(CNN)Parts of Kansas and Pennsylvania are recovering from another terrifying evening of tornadoes — the 13th consecutive day that twisters have struck the US — and millions of people still are at risk of more severe weather on Wednesday.
A massive, rain-wrapped tornado ripped by Linwood, Kansas, outside Kansas City on Tuesday evening, and dozens of homes on Linwood’s outskirts are “all gone,” Mayor Brian Christenson told CNN.
My photo of the tornado as it moved south of Lawrence, Kansas this evening, shot at 6:17 pm while I looking south out of the 6th floor of Fraser Hall on the campus of the University of Kansas. pic.twitter.com/QTPvMXiVXY
— John Hoopes (@KUHoopes) May 29, 2019 Tornadoes and storms ravaged areas around nearby Douglas County, Kansas, injuring at least 12 people and destroying stretches of homes and businesses, officials said.Hiding under a mattress with his family, he watched his home 'just leave' as a tornado churned throughHomes near the Kansas communities of Lone Star Lake, Pleasant Grove and Berg Acres — which are all about two miles south of Lawrence — were damaged. There are currently no reports of fatalities, Douglas County Sheriff’s Sgt. Kristen Channel said, but some people had to be taken to a hospital after suffering storm-related injuries.Read MoreTo the northeast, another tornado was confirmed by the National Weather Service in Berks County, Pennsylvania, “based on video received showing a tornado on the ground.” It moved through the area Tuesday evening. Houses near Morgantown suffered heavy damage Tuesday evening.Morgantown was one of the hardest-hit areas in the county, but Caernarvon Township Police Department Chief John Scalia told CNN affiliate KYW there were no injuries. “When you drive around, see the destruction, you realize how lucky we are nobody was hurt,” Scalia said. A tornado touched down in Berks County, Pennsylvania, shortly before 7 p.m. Tuesday.More than 39 million people are under an enhanced risk of severe weather Wednesday from northeastern Texas through the Ohio Valley and into the Northeast, CNN Meteorologist Michael Guy said, with the main threats starting Wednesday afternoon. The National Weather Service said areas from Texas through the Mid-Atlantic Coast can expect severe storms, with “multiple rounds of storms expected in some areas.”JUST WATCHEDTornadoes threaten the Plains for the 13th straight dayReplayMore Videos …MUST WATCH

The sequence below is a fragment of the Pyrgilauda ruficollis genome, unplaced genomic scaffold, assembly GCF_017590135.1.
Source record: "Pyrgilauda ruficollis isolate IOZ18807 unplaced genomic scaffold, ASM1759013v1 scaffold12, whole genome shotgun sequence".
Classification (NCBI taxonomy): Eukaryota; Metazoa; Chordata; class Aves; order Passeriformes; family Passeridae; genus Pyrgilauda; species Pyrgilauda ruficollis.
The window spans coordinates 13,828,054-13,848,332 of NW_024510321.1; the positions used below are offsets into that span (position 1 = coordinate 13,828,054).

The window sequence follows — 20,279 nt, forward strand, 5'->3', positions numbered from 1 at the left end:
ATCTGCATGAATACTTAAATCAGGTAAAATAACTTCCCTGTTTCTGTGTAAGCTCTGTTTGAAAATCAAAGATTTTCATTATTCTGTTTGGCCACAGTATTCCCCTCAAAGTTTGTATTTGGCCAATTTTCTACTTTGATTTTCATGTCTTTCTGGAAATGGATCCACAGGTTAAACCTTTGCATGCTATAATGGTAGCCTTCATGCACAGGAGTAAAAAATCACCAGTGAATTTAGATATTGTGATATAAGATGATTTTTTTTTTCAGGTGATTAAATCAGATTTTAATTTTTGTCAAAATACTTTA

Tornadoes threaten the Plains for the 13th straight day 01:21″A concentration of strong thunderstorms with heavy rainfall” will continue in parts of Missouri, Iowa and Illinois with ongoing flash flooding, the weather service said. Hourly rain totals of up to 2 inches are possible, with some areas seeing up to 3 inches. Kansas City, Missouri, could see hail up to an inch in diameter, the weather service said, and wind gusts of up to 60 mph as severe storms continue into Wednesday evening.
Unfortunately the active weather pattern with enhanced potential for severe storms is expected to continue on Wednesday. The axis of greatest threat on Wednesday is shifted only slightly farther south compared to today. pic.twitter.com/zMWPO7k42I
— NWS Eastern Region (@NWSEastern) May 29, 2019 Some places will see ‘historic’ floodingRains this week are exacerbating flooding that has troubled parts of the central US for weeks.One part of the Arkansas River in that state is expected to crest Wednesday afternoon at around 41 feet, Arkansas emergency management told CNN.
Assisting with search and rescue near linwood Kansas pic.twitter.com/mdSTiowT1O
— Jesse Risley 🇺🇸🏳️🌈 (@Jesse_Risley) May 29, 2019 “This is looking to be record-breaking all along the Arkansas River, and this is something we have never seen before,” spokeswoman Melody Daniel said. All the levees set up have worked so far, Daniel said. Two of them have overtopped, but have not failed. “This is the highest the river has ever been in recorded history,” Barling police officer James Breeden told CNN. Daniel said more than a dozen counties are expected to see historic flooding. Those counties are: Sebastian, Crawford, Logan, Johnson, Yell, Pope, Perry, Conway, Faulkner, Pulaski, Jefferson, Lincoln and Desha County.